Editorial: Sex abuse cases require urgency, follow-up
Perhaps it seemed too far-fetched.
After all, Foster "Pete" Bowen had served the Huntington Police Department for 25 years, achieving the ranks of captain and deputy chief by the time he retired in the early 1980s. How could it be possible that such a longtime member of the law-enforcement community committed such despicable acts as described to a Cabell County sheriff's deputy in the summer of 2005? Who would believe that the retired police officer had molested boys for years?
Apparently, that deputy didn't -- at least not enough so to do anything about it. Nor were his superiors spurred to any substantive action after they learned of the allegations made by two brothers who had finally ratcheted up enough courage to tell police about the abuse they had endured.
Now we all know, however, that the allegations have been deemed true by a Cabell County jury that in April convicted Bowen of 34 counts of sexual assault and abuse involving seven victims over a period of 22 years. On Thursday, Bowen, 81, was sentenced to 302 years in prison.
At least five boys were molested by Bowen in the period between 2005, when Shane and Justin Wilburn first told the deputy they had been abused, and Bowen's eventual arrest in August 2010, according to court documents and testimony at Bowen's trial. The arrest came shortly after Shane Wilburn and another victim's parents contacted the Barboursville police chief, who alerted West Virginia State Police. State police conducted the investigation that resulted in charges against Bowen last year.
Kim Wolfe, sheriff at the time and now Huntington mayor, former Chief Deputy Jim Scheidler and the deputy who interviewed the Wilburns in 2005, Mike McCallister, defended their handling of the 2005 interview with the Willburn brothers.
But in their recollections of that period, detailed by reporter Curtis Johnson in last Sunday's The Herald-Dispatch, it appeared very little action took place. McCallister didn't file a report. The deputy said he did not pursue any further investigation because the Wilburns were unwilling to provided either a written or recorded statement and never returned.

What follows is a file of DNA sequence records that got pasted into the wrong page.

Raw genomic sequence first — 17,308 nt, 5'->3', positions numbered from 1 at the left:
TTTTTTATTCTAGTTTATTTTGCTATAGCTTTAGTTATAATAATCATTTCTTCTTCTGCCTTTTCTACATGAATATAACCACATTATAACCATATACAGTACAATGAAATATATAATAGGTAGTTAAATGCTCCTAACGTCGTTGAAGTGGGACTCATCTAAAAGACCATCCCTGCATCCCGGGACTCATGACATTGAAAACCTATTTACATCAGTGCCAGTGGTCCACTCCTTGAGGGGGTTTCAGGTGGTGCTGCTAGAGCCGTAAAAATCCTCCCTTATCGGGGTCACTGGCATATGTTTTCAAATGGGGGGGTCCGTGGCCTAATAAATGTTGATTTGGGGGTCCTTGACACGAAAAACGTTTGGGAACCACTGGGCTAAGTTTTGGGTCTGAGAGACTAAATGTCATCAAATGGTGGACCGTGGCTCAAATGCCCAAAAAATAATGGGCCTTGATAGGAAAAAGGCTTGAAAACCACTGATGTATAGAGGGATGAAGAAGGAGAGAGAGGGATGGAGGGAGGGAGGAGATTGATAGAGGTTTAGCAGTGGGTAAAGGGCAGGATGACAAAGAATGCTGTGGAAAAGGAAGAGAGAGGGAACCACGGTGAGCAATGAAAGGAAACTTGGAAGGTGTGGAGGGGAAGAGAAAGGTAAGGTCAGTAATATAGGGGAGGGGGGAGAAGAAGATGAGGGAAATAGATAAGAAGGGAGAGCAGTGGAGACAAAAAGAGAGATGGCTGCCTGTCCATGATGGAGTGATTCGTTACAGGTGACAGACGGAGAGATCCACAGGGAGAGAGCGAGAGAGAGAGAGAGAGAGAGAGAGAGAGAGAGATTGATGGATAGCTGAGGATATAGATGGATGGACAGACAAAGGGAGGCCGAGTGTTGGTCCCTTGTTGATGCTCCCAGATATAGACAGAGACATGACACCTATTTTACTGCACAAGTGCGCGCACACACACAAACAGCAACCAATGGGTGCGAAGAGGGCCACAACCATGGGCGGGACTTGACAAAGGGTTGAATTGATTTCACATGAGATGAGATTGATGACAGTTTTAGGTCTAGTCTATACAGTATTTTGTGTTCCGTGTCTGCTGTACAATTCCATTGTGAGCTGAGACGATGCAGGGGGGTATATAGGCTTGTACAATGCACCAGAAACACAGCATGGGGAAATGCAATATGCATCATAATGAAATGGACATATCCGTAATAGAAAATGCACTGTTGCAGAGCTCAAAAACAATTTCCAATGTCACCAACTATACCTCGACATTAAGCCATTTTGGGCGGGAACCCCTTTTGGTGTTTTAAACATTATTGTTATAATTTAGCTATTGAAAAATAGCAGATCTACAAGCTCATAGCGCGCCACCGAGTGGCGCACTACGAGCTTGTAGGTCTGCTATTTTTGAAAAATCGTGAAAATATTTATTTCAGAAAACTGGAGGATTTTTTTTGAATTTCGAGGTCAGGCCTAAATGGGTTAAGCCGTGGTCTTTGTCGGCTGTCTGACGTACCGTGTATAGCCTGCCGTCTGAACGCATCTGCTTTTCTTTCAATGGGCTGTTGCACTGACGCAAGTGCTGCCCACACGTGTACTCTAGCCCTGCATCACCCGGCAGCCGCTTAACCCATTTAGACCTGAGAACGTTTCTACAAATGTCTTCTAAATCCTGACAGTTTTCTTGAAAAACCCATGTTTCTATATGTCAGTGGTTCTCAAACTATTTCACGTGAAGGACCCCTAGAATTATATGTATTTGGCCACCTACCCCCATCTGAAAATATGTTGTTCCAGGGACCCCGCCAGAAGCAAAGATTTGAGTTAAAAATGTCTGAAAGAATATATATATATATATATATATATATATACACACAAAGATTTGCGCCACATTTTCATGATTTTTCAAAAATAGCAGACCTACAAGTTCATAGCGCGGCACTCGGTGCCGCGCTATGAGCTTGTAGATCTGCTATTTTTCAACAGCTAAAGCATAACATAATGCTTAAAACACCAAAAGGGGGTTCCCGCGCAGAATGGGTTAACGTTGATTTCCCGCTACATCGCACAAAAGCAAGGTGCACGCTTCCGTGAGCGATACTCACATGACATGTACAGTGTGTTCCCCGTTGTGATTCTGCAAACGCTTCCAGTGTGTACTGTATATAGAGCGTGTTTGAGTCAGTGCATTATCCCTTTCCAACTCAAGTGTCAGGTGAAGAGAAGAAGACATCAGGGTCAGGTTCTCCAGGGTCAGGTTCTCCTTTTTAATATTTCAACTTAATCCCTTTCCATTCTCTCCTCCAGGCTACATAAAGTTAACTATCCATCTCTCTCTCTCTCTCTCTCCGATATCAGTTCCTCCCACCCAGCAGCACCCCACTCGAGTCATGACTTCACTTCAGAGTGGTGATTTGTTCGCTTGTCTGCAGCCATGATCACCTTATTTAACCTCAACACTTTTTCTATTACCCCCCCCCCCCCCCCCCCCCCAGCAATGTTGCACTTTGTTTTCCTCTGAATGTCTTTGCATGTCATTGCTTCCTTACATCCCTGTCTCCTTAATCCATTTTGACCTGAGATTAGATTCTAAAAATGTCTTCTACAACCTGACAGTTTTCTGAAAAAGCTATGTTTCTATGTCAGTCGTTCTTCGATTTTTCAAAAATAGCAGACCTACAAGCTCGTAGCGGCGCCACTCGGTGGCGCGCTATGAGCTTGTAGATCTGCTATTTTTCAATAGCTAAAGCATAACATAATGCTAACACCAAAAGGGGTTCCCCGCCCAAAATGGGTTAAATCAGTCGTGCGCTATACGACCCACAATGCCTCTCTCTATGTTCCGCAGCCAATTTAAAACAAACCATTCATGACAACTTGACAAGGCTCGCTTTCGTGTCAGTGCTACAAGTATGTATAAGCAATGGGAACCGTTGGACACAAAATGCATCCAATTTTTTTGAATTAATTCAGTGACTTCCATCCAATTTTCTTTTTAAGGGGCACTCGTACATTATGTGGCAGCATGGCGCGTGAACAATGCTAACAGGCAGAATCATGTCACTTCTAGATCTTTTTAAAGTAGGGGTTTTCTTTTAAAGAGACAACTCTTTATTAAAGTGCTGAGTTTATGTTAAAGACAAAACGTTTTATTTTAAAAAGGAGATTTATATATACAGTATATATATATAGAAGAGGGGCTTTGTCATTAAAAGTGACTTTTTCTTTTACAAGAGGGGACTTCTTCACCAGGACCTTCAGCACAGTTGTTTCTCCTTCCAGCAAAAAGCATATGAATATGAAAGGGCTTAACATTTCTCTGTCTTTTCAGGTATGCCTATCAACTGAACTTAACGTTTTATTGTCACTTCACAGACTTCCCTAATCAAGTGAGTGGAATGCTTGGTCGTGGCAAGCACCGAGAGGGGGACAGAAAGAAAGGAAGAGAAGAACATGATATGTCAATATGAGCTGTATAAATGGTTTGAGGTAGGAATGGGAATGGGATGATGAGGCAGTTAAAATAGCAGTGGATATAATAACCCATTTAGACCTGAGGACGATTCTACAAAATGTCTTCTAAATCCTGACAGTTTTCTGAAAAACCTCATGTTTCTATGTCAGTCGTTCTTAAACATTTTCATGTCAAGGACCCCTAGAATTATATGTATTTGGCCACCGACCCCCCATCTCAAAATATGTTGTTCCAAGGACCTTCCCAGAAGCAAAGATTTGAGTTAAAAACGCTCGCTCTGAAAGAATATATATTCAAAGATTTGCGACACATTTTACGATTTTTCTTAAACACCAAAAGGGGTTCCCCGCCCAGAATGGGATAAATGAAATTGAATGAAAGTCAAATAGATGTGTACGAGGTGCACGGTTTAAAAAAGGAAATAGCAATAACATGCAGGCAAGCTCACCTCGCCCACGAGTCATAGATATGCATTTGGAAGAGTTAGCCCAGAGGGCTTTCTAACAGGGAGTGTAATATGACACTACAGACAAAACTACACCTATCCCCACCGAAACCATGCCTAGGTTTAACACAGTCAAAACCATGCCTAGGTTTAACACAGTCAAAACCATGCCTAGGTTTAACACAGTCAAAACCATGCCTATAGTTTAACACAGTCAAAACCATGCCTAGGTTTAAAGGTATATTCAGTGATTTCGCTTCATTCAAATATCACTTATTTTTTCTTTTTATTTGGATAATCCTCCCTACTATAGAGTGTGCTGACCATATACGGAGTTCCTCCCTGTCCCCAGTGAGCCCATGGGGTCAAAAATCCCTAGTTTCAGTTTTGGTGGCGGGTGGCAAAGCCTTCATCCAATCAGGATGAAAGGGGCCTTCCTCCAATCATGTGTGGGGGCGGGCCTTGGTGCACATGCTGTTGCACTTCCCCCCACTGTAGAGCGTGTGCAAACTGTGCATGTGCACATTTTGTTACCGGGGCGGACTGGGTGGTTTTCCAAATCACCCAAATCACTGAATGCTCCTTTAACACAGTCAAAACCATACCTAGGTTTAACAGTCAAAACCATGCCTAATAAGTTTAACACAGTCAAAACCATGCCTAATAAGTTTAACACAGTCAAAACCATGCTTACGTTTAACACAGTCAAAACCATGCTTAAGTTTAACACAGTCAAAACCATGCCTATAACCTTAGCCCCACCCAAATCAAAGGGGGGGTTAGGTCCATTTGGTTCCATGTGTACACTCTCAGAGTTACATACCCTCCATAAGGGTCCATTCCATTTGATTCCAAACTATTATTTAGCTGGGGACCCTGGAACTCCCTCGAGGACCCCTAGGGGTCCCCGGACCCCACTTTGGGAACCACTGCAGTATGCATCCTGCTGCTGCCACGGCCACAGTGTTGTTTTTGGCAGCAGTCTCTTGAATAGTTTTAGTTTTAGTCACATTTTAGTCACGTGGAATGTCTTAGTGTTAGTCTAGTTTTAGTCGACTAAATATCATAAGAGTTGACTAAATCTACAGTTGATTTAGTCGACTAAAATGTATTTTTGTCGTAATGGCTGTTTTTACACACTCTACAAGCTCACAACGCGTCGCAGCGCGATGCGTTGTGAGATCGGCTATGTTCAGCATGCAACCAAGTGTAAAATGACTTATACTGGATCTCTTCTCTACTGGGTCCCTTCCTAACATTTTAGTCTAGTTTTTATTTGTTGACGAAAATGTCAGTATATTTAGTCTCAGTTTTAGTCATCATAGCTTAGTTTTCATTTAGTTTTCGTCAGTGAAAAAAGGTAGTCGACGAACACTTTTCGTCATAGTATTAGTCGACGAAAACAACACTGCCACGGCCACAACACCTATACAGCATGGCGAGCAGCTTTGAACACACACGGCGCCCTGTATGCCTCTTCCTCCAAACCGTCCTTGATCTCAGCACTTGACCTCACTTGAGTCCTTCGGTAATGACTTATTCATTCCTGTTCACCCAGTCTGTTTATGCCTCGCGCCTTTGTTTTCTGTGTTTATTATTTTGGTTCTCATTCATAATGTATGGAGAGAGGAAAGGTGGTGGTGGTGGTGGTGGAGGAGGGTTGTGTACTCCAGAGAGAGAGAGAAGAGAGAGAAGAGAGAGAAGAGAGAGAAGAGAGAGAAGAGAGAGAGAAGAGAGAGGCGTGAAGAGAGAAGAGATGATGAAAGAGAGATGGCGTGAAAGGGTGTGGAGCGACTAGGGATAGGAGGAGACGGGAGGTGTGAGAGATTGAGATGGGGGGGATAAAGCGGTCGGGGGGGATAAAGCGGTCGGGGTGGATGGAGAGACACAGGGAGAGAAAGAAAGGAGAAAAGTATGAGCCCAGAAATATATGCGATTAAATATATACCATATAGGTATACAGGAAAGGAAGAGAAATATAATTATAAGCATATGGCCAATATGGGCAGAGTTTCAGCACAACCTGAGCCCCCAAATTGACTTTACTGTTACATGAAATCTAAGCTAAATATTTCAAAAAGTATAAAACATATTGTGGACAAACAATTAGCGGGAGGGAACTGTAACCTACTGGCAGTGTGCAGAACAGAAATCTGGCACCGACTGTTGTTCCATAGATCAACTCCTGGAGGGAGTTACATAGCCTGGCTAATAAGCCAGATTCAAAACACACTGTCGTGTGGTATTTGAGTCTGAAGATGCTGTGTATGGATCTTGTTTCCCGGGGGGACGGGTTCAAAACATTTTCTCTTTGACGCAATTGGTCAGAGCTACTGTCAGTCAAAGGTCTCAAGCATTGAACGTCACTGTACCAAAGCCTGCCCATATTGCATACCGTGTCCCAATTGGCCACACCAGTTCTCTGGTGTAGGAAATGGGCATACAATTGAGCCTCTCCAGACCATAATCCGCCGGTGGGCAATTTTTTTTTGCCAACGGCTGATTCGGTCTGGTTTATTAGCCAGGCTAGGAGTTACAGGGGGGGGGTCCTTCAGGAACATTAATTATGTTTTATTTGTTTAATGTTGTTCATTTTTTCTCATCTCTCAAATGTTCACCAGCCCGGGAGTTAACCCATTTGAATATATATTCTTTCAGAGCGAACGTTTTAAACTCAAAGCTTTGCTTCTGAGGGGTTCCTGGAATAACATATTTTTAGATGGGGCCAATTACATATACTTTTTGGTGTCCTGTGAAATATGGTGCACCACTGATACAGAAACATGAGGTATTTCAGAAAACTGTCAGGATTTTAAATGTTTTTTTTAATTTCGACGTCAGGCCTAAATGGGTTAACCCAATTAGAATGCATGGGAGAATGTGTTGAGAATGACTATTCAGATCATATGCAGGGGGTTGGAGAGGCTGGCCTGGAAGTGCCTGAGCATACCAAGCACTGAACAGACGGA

As far as Wolfe, Scheidler and others who became aware of the Wilburns' allegations, the only action they can recount is that they occasionally communicated with McCallister or with each other to learn if the Wilburns had returned to provide a written or recorded statement.
The Wilburns say they believed they provided enough information for an investigation to occur, but none did at that time.
Wolfe said this month that applying hindsight is unfair at this point. Yet hindsight -- assessing whether a matter was handled properly to learn any worthwhile lessons -- is justified. While it may have not been apparent to the sheriff's department then, we hope it has become clear now that handling complaints from sexual abuse victims requires more than what was provided to the Wilburns in 2005.
Eugene O'Donnell, a former police officer and prosecutor who now teaches law and police studies at the John Jay College of Criminal Justice in Manhattan, N.Y., notes that child molestation and sex crime cases are usually problematic from the start. Offenders go to great lengths to manipulate fear and control over their victims, making allegations difficult to investigate and corroborate. Because of that, police have to go to extra lengths, providing support to those making the allegations and perhaps counseling. They must follow up aggressively to determine if the complaint has merit. And police agencies should have a protocol about documenting complaints when they occur, not simply leaving it up to an officer's discretion about whether to write a report.
They also must act with urgency, O'Donnell and others noted, because most sex offenders' nature is to continue offending, as was the case with Bowen.
None of that happened in 2005. We trust that our police agencies by now have gotten the message that cases such as Bowen's warrant their full attention, no matter who the suspect is.